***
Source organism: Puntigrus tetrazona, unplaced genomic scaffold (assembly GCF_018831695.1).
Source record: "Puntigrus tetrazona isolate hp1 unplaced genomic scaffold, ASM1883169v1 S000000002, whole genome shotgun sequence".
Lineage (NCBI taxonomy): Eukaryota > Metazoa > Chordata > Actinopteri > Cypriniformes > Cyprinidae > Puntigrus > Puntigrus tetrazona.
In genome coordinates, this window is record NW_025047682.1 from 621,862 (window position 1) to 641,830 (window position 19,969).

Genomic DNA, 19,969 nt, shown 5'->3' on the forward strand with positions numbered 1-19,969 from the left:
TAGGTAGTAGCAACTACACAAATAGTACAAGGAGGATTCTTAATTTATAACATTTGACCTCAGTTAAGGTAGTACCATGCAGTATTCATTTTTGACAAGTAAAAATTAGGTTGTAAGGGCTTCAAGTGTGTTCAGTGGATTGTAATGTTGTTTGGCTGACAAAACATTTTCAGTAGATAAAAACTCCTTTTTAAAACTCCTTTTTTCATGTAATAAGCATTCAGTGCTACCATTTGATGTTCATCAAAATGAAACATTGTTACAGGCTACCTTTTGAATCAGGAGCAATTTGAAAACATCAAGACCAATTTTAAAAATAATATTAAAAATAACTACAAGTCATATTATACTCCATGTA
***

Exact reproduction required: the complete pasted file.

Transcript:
Source organism: Puntigrus tetrazona, unplaced genomic scaffold (assembly GCF_018831695.1).
Source record: "Puntigrus tetrazona isolate hp1 unplaced genomic scaffold, ASM1883169v1 S000000002, whole genome shotgun sequence".
Lineage (NCBI taxonomy): Eukaryota > Metazoa > Chordata > Actinopteri > Cypriniformes > Cyprinidae > Puntigrus > Puntigrus tetrazona.
In genome coordinates, this window is record NW_025047682.1 from 621,862 (window position 1) to 641,830 (window position 19,969).

Genomic DNA, 19,969 nt, shown 5'->3' on the forward strand with positions numbered 1-19,969 from the left:
TAGGTAGTAGCAACTACACAAATAGTACAAGGAGGATTCTTAATTTATAACATTTGACCTCAGTTAAGGTAGTACCATGCAGTATTCATTTTTGACAAGTAAAAATTAGGTTGTAAGGGCTTCAAGTGTGTTCAGTGGATTGTAATGTTGTTTGGCTGACAAAACATTTTCAGTAGATAAAAACTCCTTTTTAAAACTCCTTTTTTCATGTAATAAGCATTCAGTGCTACCATTTGATGTTCATCAAAATGAAACATTGTTACAGGCTACCTTTTGAATCAGGAGCAATTTGAAAACATCAAGACCAATTTTAAAAATAATATTAAAAATAACTACAAGTCATATTATACTCCATGTA